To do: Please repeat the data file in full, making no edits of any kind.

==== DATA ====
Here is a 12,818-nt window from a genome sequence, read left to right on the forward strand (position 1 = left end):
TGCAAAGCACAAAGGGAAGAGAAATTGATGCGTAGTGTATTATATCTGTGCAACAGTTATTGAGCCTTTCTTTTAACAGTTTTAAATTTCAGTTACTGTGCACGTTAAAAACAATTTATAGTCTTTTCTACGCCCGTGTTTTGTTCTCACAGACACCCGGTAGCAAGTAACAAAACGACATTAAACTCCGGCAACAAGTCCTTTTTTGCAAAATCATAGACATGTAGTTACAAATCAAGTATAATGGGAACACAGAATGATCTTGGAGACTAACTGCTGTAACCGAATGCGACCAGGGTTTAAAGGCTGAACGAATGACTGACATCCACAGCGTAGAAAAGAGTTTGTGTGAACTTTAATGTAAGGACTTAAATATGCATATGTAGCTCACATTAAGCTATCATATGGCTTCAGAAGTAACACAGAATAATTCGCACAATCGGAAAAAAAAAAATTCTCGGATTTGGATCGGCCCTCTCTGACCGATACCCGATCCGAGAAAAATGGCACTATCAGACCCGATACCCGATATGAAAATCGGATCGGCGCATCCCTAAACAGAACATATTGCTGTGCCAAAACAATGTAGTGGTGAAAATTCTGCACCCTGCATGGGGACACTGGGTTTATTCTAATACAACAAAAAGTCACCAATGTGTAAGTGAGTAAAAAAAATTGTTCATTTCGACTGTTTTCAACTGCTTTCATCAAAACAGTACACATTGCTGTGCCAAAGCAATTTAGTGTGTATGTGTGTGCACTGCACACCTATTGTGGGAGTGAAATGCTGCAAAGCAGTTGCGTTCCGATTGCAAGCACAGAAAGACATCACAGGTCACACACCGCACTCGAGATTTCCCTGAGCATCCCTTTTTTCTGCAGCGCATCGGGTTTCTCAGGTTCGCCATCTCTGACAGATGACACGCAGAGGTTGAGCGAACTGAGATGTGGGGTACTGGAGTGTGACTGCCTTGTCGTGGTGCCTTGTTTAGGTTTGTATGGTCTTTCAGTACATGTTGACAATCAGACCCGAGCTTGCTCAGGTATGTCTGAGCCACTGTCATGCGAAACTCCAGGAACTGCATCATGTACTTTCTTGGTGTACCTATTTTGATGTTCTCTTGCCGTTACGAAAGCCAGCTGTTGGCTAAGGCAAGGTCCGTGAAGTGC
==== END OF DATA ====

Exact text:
Here is a 12,818-nt window from a genome sequence, read left to right on the forward strand (position 1 = left end):
TGCAAAGCACAAAGGGAAGAGAAATTGATGCGTAGTGTATTATATCTGTGCAACAGTTATTGAGCCTTTCTTTTAACAGTTTTAAATTTCAGTTACTGTGCACGTTAAAAACAATTTATAGTCTTTTCTACGCCCGTGTTTTGTTCTCACAGACACCCGGTAGCAAGTAACAAAACGACATTAAACTCCGGCAACAAGTCCTTTTTTGCAAAATCATAGACATGTAGTTACAAATCAAGTATAATGGGAACACAGAATGATCTTGGAGACTAACTGCTGTAACCGAATGCGACCAGGGTTTAAAGGCTGAACGAATGACTGACATCCACAGCGTAGAAAAGAGTTTGTGTGAACTTTAATGTAAGGACTTAAATATGCATATGTAGCTCACATTAAGCTATCATATGGCTTCAGAAGTAACACAGAATAATTCGCACAATCGGAAAAAAAAAAATTCTCGGATTTGGATCGGCCCTCTCTGACCGATACCCGATCCGAGAAAAATGGCACTATCAGACCCGATACCCGATATGAAAATCGGATCGGCGCATCCCTAAACAGAACATATTGCTGTGCCAAAACAATGTAGTGGTGAAAATTCTGCACCCTGCATGGGGACACTGGGTTTATTCTAATACAACAAAAAGTCACCAATGTGTAAGTGAGTAAAAAAAATTGTTCATTTCGACTGTTTTCAACTGCTTTCATCAAAACAGTACACATTGCTGTGCCAAAGCAATTTAGTGTGTATGTGTGTGCACTGCACACCTATTGTGGGAGTGAAATGCTGCAAAGCAGTTGCGTTCCGATTGCAAGCACAGAAAGACATCACAGGTCACACACCGCACTCGAGATTTCCCTGAGCATCCCTTTTTTCTGCAGCGCATCGGGTTTCTCAGGTTCGCCATCTCTGACAGATGACACGCAGAGGTTGAGCGAACTGAGATGTGGGGTACTGGAGTGTGACTGCCTTGTCGTGGTGCCTTGTTTAGGTTTGTATGGTCTTTCAGTACATGTTGACAATCAGACCCGAGCTTGCTCAGGTATGTCTGAGCCACTGTCATGCGAAACTCCAGGAACTGCATCATGTACTTTCTTGGTGTACCTATTTTGATGTTCTCTTGCCGTTACGAAAGCCAGCTGTTGGCTAAGGCAAGGTCCGTGAAGTGC